We have hung our dripping mackintoshes to dry, and shaken off our gum boots. It was splendid out there in the rain hearing the thunder of the becks and the groaning of the trees; but now it is good to shut the storm out with the night. Draw the curtains, pull the chairs up to the fire, pile on another log. Let the wind roar as it will, the strong stone walls of the cottage will protect us. What were those words of the mason as he finished the job? ‘There, it’s done. And it’ll be standing firm a thousand years from now.’ A vain boast? You would not think so if you had seen the walls being built. There is nothing sham about them. Where they look two feet thick they are two feet thick, where they appear to be stone they are stone, not thin facings of it over brick as in much suburban building.

Yorkshire Cottage brought unexpected fame. Marie later recalled ruefully: ‘In the book we avoided giving away the name of the village. . . and in our innocence we never thought that, apart perhaps from local people, anyone would take the trouble to ascertain its whereabouts. We were sadly mistaken, and that summer we learnt what fame meant.’ Fans of the book dropped in on them morning, noon and night, and letters arrived from soldiers in the Middle East and India, and from prisoners-of-war in Germany who had managed to get hold of Yorkshire Cottage from camp libraries. Ella’s health had always been fragile, but by 1943 it had deteriorated to the stage where there was little chance of recovery. She died on 23 February 1945, at the age of 49, leaving Marie devastated. It was another five years before she was able to write Yorkshire Heritage, ‘a tribute to Ella Pontefract’. She concludes it by reflecting on the redemptive power of writing.
For myself it is enough to say that from the world that had crashed about me, the only salvage seemed to be the diaries that I had kept during the years of Ella’s and my joyous work together in the dales. In time I began to see a purpose in life, and eventually took up the writing of this book.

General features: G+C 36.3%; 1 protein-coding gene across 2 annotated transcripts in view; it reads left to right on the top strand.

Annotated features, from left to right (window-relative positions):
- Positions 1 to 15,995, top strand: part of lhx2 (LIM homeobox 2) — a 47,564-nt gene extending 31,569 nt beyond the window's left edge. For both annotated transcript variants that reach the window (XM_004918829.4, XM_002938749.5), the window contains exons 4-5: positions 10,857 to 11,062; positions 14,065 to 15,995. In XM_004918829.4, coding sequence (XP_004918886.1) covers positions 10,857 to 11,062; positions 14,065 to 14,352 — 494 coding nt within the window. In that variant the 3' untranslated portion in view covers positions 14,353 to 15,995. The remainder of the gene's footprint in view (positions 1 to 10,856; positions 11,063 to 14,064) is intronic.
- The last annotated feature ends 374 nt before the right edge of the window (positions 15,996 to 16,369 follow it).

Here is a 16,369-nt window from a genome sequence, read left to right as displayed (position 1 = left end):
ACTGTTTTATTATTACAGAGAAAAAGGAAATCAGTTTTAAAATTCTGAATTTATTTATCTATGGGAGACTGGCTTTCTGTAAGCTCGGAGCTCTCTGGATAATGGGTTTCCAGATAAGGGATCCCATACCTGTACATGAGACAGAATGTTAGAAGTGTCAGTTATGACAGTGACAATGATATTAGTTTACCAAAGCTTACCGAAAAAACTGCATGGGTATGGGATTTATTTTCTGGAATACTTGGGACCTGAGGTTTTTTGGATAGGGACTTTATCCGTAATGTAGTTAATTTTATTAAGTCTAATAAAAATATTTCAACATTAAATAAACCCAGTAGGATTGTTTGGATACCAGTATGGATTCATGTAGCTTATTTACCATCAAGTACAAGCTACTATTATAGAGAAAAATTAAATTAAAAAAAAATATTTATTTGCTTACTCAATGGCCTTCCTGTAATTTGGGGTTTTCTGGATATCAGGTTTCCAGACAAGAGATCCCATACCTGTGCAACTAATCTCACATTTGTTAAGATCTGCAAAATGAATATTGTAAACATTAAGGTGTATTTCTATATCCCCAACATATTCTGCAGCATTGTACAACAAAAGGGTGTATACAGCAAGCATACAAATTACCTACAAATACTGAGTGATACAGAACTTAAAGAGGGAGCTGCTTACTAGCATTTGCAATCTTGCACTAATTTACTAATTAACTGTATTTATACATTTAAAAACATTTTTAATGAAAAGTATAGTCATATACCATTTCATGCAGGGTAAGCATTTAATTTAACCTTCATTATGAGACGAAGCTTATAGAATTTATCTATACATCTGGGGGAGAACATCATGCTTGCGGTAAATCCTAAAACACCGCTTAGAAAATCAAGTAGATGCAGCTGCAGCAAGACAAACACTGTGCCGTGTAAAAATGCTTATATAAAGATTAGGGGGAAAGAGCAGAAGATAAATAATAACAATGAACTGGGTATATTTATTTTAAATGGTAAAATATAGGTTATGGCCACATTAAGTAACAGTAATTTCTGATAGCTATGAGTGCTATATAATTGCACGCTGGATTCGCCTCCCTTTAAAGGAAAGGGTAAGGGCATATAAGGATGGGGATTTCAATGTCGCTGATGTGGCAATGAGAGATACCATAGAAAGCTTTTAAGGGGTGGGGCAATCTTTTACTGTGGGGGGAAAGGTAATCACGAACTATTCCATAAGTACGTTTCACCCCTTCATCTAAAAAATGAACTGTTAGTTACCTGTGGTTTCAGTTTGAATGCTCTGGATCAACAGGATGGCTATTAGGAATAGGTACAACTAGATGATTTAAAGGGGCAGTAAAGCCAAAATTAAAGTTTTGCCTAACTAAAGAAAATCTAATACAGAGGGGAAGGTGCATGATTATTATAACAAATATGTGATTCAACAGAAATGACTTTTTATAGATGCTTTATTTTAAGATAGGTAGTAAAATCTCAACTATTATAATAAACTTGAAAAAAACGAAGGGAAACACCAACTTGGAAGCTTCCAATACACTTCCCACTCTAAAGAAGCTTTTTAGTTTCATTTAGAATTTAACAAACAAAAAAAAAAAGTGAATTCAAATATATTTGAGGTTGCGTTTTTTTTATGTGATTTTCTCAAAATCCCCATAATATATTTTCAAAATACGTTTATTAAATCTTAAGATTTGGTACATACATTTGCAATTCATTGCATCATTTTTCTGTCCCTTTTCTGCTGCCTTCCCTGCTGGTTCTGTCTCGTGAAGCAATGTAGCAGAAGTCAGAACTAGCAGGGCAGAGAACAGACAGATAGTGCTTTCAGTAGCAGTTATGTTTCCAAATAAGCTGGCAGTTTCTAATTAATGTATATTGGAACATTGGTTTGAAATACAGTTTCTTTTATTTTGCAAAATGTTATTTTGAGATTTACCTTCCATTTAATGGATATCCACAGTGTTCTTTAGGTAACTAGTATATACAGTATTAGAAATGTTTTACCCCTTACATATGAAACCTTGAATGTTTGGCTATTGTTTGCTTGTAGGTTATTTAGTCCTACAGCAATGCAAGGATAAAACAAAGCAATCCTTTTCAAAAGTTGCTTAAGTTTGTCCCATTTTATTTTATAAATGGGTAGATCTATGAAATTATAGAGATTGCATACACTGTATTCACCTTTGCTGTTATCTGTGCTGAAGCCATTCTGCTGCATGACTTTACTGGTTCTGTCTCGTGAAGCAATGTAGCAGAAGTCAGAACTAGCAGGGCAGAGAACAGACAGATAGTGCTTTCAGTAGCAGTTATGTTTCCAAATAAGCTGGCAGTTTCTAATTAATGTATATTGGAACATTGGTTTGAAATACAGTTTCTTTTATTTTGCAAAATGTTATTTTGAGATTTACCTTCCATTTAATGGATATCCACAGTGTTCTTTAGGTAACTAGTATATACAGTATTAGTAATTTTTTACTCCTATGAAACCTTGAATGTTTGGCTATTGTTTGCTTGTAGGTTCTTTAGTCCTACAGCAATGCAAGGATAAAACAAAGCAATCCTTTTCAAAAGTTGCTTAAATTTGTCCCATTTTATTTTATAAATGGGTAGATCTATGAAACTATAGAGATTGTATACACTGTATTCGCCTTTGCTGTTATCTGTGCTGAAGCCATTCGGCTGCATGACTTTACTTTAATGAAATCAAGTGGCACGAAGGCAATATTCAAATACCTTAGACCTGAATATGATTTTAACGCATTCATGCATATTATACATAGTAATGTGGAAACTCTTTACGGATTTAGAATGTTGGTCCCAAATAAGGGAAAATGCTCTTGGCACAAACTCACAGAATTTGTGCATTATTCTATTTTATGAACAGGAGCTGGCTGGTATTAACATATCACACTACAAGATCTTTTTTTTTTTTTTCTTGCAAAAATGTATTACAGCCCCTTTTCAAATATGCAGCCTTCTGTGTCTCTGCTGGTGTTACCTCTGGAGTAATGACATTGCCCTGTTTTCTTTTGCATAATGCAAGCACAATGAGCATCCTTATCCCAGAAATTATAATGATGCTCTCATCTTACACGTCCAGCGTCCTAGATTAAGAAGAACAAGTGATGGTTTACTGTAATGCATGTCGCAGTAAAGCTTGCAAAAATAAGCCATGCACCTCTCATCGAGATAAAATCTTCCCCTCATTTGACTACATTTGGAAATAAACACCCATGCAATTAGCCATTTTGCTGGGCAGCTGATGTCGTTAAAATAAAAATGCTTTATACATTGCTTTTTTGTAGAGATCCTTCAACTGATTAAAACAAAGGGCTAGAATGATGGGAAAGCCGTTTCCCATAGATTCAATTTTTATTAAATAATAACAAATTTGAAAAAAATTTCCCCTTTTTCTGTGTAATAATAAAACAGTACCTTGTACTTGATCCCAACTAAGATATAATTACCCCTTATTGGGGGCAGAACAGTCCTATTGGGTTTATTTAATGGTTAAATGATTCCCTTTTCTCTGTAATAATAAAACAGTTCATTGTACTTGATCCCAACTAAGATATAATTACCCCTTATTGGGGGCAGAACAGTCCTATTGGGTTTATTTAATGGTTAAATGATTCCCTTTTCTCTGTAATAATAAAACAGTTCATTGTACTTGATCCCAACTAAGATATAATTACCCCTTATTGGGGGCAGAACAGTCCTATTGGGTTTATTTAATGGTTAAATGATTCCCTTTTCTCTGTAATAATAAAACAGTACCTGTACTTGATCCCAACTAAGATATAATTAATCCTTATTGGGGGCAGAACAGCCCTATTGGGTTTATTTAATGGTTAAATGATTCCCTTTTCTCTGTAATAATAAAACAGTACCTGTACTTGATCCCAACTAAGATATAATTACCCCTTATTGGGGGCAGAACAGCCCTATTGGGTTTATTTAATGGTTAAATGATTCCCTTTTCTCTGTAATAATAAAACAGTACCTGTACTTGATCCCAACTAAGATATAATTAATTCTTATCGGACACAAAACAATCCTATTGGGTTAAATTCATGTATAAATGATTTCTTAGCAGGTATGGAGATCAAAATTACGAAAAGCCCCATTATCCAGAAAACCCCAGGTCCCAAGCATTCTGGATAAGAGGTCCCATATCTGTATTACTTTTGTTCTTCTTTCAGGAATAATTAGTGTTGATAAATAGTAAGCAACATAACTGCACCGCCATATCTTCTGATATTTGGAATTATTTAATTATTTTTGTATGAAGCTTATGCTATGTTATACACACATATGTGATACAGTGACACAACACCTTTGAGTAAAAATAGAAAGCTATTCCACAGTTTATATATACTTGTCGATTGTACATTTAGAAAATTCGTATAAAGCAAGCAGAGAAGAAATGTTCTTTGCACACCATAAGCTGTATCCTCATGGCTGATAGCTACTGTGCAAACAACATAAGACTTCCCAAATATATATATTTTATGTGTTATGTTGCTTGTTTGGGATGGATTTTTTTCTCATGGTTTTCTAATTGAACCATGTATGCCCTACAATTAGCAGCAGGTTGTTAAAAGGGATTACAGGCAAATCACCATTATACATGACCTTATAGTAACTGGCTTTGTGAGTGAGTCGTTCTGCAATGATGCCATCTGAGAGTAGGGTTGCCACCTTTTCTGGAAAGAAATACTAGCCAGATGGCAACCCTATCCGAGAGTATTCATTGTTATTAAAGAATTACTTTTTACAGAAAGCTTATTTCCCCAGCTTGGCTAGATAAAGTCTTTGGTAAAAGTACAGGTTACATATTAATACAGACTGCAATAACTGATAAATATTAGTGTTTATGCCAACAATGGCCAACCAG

Marie Hartley’s own story ended quite differently. The work she began with Ella was continued with the women’s mutual friend, the writer Joan Ingilby, and the final tally of Dales titles stood at forty. The books co-authored by Ingilby are detailed, quite scholarly works, and can still be found in second-hand bookshops across the land, particularly in the north, of course. But for me, they somehow lack the warmth and charm of Yorkshire Cottage and those first Dales books. By the early 1970s, the Askrigg cottage was so full of artefacts that Marie and Joan felt compelled to donate them to the local council, and they eventually formed the basis of the collection at the Dales Countryside Museum at Hawes. Marie and Joan were made MBEs for their contribution to recording the Dales’ history and received honorary degrees from the Open University. Joan died in 2000, aged 89, but Marie worked on in Askrigg for another six years, dying there at the age of 100 just after passing the proofs of a short biography, The Harvest of a Quiet Eye, written to mark her centenary.

Extract from Slightly Foxed Issue 38 © Anthony Longden 2013


About the contributor

Anthony Longden loves nothing better than haunting the stacks of the London Library and discovering things he never went looking for in the first place. The rest of the time he is a journalist, press complaints commissioner and media consultant.